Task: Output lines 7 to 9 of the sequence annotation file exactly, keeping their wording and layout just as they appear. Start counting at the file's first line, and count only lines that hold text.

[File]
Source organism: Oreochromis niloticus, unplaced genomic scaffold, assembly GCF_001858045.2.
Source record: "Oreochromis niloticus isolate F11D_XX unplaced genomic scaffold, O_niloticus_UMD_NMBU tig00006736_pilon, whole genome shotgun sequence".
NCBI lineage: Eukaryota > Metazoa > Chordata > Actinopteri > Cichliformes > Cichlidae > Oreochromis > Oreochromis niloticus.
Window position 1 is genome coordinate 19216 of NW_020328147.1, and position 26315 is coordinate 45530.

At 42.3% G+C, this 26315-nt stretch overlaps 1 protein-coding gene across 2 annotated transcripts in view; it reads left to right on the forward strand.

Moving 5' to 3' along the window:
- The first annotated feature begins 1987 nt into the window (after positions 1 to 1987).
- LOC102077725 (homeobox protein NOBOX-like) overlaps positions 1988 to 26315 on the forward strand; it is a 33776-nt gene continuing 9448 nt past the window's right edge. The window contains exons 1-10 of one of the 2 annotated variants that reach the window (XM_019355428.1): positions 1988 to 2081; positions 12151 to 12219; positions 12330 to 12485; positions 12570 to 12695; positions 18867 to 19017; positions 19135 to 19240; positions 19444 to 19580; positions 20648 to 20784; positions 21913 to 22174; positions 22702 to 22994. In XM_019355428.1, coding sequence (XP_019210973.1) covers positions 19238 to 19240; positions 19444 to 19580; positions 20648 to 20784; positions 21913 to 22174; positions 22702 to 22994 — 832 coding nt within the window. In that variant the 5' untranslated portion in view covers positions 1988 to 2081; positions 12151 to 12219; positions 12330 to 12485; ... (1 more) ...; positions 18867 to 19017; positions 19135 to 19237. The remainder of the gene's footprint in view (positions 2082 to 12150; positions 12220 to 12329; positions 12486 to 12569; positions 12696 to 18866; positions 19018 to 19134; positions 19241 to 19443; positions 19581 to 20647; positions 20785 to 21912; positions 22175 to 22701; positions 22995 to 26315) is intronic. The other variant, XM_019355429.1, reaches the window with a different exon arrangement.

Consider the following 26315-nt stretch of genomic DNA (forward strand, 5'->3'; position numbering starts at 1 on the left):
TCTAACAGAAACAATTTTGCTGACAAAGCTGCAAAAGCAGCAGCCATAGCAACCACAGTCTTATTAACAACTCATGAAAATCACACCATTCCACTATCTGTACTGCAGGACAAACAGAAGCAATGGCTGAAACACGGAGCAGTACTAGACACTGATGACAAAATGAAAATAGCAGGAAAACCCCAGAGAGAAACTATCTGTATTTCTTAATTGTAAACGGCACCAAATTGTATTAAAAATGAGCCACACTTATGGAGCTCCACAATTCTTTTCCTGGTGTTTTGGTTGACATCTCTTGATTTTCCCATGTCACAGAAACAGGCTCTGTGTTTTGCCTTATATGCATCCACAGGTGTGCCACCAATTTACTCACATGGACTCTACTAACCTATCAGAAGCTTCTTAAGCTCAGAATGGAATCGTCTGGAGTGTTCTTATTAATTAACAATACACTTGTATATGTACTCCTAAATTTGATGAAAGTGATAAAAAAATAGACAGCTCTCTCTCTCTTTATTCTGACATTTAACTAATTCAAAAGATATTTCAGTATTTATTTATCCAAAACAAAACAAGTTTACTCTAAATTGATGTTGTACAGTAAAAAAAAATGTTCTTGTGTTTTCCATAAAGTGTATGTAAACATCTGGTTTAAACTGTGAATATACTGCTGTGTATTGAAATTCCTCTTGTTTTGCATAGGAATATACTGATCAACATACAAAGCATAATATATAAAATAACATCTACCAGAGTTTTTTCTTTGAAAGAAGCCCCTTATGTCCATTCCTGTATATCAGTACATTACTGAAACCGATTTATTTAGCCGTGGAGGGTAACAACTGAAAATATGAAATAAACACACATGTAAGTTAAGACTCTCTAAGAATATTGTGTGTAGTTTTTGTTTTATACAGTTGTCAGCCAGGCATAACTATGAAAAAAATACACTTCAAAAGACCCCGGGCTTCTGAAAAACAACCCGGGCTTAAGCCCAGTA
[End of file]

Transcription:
- The first annotated feature begins 1987 nt into the window (after positions 1 to 1987).
- LOC102077725 (homeobox protein NOBOX-like) overlaps positions 1988 to 26315 on the forward strand; it is a 33776-nt gene continuing 9448 nt past the window's right edge. The window contains exons 1-10 of one of the 2 annotated variants that reach the window (XM_019355428.1): positions 1988 to 2081; positions 12151 to 12219; positions 12330 to 12485; positions 12570 to 12695; positions 18867 to 19017; positions 19135 to 19240; positions 19444 to 19580; positions 20648 to 20784; positions 21913 to 22174; positions 22702 to 22994. In XM_019355428.1, coding sequence (XP_019210973.1) covers positions 19238 to 19240; positions 19444 to 19580; positions 20648 to 20784; positions 21913 to 22174; positions 22702 to 22994 — 832 coding nt within the window. In that variant the 5' untranslated portion in view covers positions 1988 to 2081; positions 12151 to 12219; positions 12330 to 12485; ... (1 more) ...; positions 18867 to 19017; positions 19135 to 19237. The remainder of the gene's footprint in view (positions 2082 to 12150; positions 12220 to 12329; positions 12486 to 12569; positions 12696 to 18866; positions 19018 to 19134; positions 19241 to 19443; positions 19581 to 20647; positions 20785 to 21912; positions 22175 to 22701; positions 22995 to 26315) is intronic. The other variant, XM_019355429.1, reaches the window with a different exon arrangement.

Consider the following 26315-nt stretch of genomic DNA (forward strand, 5'->3'; position numbering starts at 1 on the left):